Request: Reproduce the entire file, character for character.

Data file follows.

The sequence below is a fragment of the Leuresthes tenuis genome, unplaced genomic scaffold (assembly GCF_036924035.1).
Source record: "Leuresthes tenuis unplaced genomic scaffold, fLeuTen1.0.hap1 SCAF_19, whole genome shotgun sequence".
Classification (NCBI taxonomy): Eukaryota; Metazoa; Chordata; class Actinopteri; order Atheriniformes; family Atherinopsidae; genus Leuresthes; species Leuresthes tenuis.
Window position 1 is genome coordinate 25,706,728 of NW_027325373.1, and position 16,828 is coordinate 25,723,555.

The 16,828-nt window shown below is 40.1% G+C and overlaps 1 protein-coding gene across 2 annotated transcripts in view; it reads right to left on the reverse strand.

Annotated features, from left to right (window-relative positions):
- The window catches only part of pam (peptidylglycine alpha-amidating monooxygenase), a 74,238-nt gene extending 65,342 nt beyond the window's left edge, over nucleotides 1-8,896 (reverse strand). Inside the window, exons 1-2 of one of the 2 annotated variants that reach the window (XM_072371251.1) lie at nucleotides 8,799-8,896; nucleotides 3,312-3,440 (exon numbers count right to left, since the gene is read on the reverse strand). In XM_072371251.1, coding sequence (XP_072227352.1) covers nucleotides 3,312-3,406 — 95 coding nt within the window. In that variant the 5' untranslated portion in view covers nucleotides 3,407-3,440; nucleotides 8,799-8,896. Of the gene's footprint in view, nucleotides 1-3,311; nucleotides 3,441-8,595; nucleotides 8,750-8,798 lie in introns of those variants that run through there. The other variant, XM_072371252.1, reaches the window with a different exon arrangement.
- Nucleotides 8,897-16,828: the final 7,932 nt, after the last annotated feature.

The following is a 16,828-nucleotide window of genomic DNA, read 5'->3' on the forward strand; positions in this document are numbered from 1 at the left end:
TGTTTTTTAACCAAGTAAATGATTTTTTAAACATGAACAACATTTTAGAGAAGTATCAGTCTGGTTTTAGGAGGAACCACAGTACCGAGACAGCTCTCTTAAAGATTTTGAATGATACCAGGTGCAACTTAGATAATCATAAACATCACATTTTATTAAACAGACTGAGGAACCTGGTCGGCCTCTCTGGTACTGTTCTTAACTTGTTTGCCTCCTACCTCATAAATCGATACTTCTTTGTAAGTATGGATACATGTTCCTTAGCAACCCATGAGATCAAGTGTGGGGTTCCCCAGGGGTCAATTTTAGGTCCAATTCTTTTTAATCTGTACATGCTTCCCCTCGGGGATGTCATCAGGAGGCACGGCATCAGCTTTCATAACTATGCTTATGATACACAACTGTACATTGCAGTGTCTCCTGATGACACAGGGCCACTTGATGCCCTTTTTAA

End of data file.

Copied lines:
The sequence below is a fragment of the Leuresthes tenuis genome, unplaced genomic scaffold (assembly GCF_036924035.1).
Source record: "Leuresthes tenuis unplaced genomic scaffold, fLeuTen1.0.hap1 SCAF_19, whole genome shotgun sequence".
Classification (NCBI taxonomy): Eukaryota; Metazoa; Chordata; class Actinopteri; order Atheriniformes; family Atherinopsidae; genus Leuresthes; species Leuresthes tenuis.
Window position 1 is genome coordinate 25,706,728 of NW_027325373.1, and position 16,828 is coordinate 25,723,555.

The 16,828-nt window shown below is 40.1% G+C and overlaps 1 protein-coding gene across 2 annotated transcripts in view; it reads right to left on the reverse strand.

Annotated features, from left to right (window-relative positions):
- The window catches only part of pam (peptidylglycine alpha-amidating monooxygenase), a 74,238-nt gene extending 65,342 nt beyond the window's left edge, over nucleotides 1-8,896 (reverse strand). Inside the window, exons 1-2 of one of the 2 annotated variants that reach the window (XM_072371251.1) lie at nucleotides 8,799-8,896; nucleotides 3,312-3,440 (exon numbers count right to left, since the gene is read on the reverse strand). In XM_072371251.1, coding sequence (XP_072227352.1) covers nucleotides 3,312-3,406 — 95 coding nt within the window. In that variant the 5' untranslated portion in view covers nucleotides 3,407-3,440; nucleotides 8,799-8,896. Of the gene's footprint in view, nucleotides 1-3,311; nucleotides 3,441-8,595; nucleotides 8,750-8,798 lie in introns of those variants that run through there. The other variant, XM_072371252.1, reaches the window with a different exon arrangement.
- Nucleotides 8,897-16,828: the final 7,932 nt, after the last annotated feature.

The following is a 16,828-nucleotide window of genomic DNA, read 5'->3' on the forward strand; positions in this document are numbered from 1 at the left end:
TGTTTTTTAACCAAGTAAATGATTTTTTAAACATGAACAACATTTTAGAGAAGTATCAGTCTGGTTTTAGGAGGAACCACAGTACCGAGACAGCTCTCTTAAAGATTTTGAATGATACCAGGTGCAACTTAGATAATCATAAACATCACATTTTATTAAACAGACTGAGGAACCTGGTCGGCCTCTCTGGTACTGTTCTTAACTTGTTTGCCTCCTACCTCATAAATCGATACTTCTTTGTAAGTATGGATACATGTTCCTTAGCAACCCATGAGATCAAGTGTGGGGTTCCCCAGGGGTCAATTTTAGGTCCAATTCTTTTTAATCTGTACATGCTTCCCCTCGGGGATGTCATCAGGAGGCACGGCATCAGCTTTCATAACTATGCTTATGATACACAACTGTACATTGCAGTGTCTCCTGATGACACAGGGCCACTTGATGCCCTTTTTAA